“He was 82 years old and he said to me, I'm going to ask your dad. My dad had been in business, was a keen football follower and a big supporter of me, but I was obviously reluctant at first, because of how a father-son dynamic would work as manager and chairman, I'd never heard of it. What happens if we go six or seven games on the bounce without a win? There would be all the usual pressures, but it's made it more difficult because there's the easy angle of us being father and son."

Luckily, Weaver and his father decided it would be a good move for the club and Irving became the chairman before the start of the 2011/12 season.

“We were at a young club still in its infancy, so we kind of considered it a rebirth," Weaver said.

“It wasn't really known as a footballing area at the time, but slowly we launched a pitch and we managed to improve the engagement. We did work with kids and with local community groups, and then there was a fondness towards the football club from the community. It became a sporting hub."

The 2011/12 season proved challenging and Harrogate just avoided relegation, but with the work being put in off the pitch, things started to improve on it.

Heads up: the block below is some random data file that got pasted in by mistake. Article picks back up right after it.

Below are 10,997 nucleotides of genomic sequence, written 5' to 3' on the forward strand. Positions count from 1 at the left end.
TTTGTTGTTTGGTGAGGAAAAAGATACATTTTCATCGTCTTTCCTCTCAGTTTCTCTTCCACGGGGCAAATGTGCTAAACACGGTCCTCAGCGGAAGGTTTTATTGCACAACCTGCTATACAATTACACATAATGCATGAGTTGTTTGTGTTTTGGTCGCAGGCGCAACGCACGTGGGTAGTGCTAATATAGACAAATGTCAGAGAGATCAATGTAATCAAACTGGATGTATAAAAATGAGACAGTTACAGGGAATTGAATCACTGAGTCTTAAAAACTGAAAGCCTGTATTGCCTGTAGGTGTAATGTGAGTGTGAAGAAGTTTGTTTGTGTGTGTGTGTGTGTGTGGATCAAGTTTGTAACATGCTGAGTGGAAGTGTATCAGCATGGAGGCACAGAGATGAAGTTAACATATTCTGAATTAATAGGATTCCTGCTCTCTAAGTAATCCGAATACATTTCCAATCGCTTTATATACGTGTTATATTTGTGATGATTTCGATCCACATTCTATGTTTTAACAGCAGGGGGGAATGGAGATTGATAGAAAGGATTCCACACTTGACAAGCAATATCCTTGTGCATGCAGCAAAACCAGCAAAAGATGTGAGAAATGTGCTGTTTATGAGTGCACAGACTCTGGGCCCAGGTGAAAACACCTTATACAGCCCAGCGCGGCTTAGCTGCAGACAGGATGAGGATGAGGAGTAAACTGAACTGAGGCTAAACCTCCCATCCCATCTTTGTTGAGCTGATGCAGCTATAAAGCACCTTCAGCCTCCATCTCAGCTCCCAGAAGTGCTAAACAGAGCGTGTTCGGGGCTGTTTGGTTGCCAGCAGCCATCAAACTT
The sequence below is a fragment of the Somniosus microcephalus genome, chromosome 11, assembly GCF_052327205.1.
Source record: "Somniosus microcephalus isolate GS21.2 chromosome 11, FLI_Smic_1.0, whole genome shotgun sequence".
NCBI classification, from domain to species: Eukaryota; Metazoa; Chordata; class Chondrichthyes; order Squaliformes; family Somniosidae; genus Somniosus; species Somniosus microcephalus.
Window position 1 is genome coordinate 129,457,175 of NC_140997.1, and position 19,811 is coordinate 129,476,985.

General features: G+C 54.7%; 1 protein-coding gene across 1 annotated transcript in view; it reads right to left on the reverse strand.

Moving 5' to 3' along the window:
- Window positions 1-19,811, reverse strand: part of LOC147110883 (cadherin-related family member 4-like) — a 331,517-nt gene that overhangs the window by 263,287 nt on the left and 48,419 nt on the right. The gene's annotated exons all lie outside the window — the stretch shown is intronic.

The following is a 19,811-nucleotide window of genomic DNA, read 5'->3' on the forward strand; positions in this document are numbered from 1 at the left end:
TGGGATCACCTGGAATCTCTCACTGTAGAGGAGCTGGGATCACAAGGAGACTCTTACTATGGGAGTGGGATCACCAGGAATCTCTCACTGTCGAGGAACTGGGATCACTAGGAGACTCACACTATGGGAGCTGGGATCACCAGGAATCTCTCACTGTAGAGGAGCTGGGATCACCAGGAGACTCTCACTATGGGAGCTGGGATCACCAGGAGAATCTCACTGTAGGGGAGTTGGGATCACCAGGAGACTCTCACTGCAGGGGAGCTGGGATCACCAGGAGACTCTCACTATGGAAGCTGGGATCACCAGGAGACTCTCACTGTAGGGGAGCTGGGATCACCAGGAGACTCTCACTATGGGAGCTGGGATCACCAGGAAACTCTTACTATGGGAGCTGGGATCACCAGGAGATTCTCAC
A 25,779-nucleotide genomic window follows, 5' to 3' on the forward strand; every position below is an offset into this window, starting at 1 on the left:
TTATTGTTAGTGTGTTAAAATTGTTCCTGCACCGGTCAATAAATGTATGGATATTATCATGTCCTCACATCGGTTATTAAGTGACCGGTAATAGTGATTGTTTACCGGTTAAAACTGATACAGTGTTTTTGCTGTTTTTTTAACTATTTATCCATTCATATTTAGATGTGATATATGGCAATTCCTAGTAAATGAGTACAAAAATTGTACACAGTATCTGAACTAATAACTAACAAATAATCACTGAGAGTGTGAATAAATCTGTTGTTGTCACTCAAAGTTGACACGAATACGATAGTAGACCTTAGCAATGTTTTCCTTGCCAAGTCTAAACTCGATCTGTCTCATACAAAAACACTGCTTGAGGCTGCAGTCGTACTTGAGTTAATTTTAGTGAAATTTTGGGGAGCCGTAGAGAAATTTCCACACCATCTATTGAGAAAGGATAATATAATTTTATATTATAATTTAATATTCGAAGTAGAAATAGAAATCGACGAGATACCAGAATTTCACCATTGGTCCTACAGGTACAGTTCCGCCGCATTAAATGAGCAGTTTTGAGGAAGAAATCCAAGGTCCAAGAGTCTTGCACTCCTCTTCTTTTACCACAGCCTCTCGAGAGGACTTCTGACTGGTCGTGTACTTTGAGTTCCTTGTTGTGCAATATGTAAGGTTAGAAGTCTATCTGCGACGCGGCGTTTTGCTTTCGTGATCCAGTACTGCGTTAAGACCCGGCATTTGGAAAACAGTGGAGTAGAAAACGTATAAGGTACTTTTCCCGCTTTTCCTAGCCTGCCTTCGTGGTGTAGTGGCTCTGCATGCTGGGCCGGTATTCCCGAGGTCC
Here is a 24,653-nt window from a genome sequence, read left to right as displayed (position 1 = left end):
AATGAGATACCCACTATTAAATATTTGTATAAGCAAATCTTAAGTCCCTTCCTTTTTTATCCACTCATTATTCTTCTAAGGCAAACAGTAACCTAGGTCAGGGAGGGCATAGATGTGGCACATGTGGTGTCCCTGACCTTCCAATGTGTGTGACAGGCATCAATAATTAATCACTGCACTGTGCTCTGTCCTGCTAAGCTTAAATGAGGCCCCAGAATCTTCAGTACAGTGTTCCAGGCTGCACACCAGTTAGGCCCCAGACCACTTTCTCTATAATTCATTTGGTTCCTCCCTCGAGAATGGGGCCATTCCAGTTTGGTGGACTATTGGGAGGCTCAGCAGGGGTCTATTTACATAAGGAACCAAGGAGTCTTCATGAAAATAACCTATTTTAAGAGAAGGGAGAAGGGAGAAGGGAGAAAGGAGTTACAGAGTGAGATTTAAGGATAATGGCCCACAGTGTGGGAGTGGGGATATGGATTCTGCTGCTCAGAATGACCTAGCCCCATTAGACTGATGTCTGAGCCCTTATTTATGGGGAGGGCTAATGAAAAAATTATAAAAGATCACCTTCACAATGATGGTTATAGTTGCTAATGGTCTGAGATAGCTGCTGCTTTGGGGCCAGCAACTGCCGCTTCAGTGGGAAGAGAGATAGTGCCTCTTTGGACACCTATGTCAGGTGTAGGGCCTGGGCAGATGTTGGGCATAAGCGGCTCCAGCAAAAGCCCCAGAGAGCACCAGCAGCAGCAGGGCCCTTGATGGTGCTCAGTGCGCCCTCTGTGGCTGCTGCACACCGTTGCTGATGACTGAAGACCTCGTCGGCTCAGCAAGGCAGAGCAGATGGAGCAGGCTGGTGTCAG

The following year, the team got to the FA Cup second round for the first time and by 2016 plans were being laid for the club to go full-time.

“The fan base grew quite quickly and when we went full time we started to attract young, aspirational players," Weaver said.

“Those players had our mindset and were prepared to run through hoops to achieve. We grew very quickly once committed to being full time and to that pitch and we quickly became a force in non-league football. In our first year of being full-time we went up to the National League and we then reached the playoffs in our first season in the National League. It's a far cry from where it was and the hand we were dealt in the first year was very, very hard. But I think you learn a lot from mistakes and from things going against you. We have now broken through that ceiling and it's an exciting time to be in Harrogate."

Weaver credits the decision to go full-time with much of the club's success in recent years and said that without the change they couldn't be where they are.

Improving their training facilities was also an important part of this process and it was a move Weaver said allowed them to change how outsiders viewed the club.